The Housing Construction and Community Development Committee is currently considering the Faith-Based Affordable Housing Act (the “Act”), a new law allowing religious corporations or certain religious nonprofit corporations to use their land to build multi-family residential buildings, the size of which would depend on the population of the town where it is located.

The proposed law is a response to the severe lack of housing in New York State and the desire of religious corporations to help remedy the lack of housing. It applies to religious corporations, as defined in the state’s Religious Corporations Law, as well as nonprofit corporations that worship, conduct religious rituals, or read or study religious texts incorporated under the Not-for-Profit Corporation Law, or foreign corporations subject to such law. The Act permits them to circumvent many of the zoning restrictions and additional requirements local communities might place on new developments.

Some examples:

  • prohibits a requirement for off-street parking
  • bans prioritization of housing units for members of certain age groups
  • disallows local building or fire codes beyond the Uniform Fire Prevention and Building code, or any other requirement determined by a court “to impede a full development” of these residential buildings.

In addition, the Act requires the local building departments to ministerially review applications within 60 days of receiving them. It also limits the fees for building or other permits to a maximum of $0.25 per square foot. This Act creates slightly different rules and restrictions for cities with at least one million residents (New York City). In cases where the local government fails to comply with the Act, an Article 78 proceeding can be brought against it by any party aggrieved by the failure.

While the Act removes some of the typical requirements for the development of affordable housing, it also adds some additional ones. The key person of the religious corporation involved in the sale or lease of property must receive a certification of completion of a training on real estate development and affordable housing. The Act also requires a minimum of the residential floor area be set aside for households of a certain area median income, based on the local population. For example, towns of under one million residents must provide at least 20% of its residential floor area for households earning an average of 80% of the area median income.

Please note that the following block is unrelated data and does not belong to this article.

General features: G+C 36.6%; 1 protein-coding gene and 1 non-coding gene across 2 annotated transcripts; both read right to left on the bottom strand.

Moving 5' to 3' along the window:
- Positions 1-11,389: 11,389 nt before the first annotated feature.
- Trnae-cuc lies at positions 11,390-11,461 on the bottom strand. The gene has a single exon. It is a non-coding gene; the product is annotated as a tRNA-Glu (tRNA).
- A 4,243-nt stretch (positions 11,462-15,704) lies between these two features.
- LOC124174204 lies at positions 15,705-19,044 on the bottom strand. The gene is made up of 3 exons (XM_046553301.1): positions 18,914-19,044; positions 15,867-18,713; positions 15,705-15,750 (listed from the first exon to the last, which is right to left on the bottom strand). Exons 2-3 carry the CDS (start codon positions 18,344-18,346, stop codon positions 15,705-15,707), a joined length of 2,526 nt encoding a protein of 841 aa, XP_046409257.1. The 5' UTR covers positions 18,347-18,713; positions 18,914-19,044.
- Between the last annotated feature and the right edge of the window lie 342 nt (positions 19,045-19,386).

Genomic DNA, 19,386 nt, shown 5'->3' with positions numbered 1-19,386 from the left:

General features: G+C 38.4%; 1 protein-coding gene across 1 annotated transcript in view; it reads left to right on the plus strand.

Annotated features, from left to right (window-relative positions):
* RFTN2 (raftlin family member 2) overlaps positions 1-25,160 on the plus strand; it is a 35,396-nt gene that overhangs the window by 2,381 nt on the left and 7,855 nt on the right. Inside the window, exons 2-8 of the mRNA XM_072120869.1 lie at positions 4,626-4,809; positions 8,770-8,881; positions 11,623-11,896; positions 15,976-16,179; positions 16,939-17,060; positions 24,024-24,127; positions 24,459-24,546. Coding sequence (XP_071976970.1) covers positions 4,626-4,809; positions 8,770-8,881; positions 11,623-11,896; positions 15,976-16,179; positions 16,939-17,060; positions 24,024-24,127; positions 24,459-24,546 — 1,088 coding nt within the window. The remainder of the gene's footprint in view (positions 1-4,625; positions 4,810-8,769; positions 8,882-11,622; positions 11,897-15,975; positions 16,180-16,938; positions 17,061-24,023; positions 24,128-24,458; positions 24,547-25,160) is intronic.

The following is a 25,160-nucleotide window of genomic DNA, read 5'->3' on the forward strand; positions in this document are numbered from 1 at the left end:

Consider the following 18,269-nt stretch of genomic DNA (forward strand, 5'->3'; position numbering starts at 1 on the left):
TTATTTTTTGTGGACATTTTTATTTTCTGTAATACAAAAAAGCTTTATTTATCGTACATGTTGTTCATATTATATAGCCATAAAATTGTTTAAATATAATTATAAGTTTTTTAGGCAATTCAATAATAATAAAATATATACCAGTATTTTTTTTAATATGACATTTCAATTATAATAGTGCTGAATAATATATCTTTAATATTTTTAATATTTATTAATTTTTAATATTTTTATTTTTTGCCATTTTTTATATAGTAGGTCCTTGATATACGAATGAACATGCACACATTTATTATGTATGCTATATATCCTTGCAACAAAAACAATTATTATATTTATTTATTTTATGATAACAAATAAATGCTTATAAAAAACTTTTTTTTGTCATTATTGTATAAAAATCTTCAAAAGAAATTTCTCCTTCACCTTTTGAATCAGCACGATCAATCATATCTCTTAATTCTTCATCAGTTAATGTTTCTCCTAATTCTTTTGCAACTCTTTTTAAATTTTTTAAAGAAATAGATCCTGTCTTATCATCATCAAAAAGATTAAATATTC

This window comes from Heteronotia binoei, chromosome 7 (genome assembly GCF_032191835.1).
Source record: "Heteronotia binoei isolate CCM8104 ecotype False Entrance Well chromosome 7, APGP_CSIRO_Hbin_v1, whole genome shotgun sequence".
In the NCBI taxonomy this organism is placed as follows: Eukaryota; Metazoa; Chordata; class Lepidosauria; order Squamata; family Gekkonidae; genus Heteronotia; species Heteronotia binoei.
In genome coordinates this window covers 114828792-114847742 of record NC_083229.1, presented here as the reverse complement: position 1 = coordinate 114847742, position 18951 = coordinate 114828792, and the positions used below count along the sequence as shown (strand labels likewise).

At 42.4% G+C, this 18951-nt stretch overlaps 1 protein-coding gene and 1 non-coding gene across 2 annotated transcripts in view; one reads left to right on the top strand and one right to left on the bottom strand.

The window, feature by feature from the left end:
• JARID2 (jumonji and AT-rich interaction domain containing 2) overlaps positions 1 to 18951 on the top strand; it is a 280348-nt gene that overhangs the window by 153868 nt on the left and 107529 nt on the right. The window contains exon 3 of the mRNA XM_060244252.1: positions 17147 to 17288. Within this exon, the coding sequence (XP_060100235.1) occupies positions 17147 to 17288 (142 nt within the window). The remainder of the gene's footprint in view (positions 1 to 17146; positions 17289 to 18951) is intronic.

The Act is currently before the Senate Housing, Construction and Community Development Committee. It is likely to be approved by the Committee given that 6 of its 11 members have co-sponsored the bill. Proponents of the bill say it will help to alleviate the housing shortages in New York State. Opponents of the bill say it revokes a municipality’s ability to shape their communities.

Summer Associate Dylan P. Feliciano contributed to this report.

Harris Beach’s Affordable Housing team is monitoring these and related development and related developments. If you have questions for our housing lawyers, please reach out to attorney Melanie C. Marotto at (716) 200-5230 and; attorney Charles (Chip) W. Russell at (585) 419-8635 and; or the Harris Beach attorney with whom you most frequently work.

This alert does not purport to be a substitute for advice of counsel on specific matters.

Harris Beach has offices throughout New York state, including Albany, Buffalo, Ithaca, Long Island, New York City, Rochester, Saratoga Springs, Syracuse and White Plains, as well as Washington D.C., New Haven, Connecticut and Newark, New Jersey.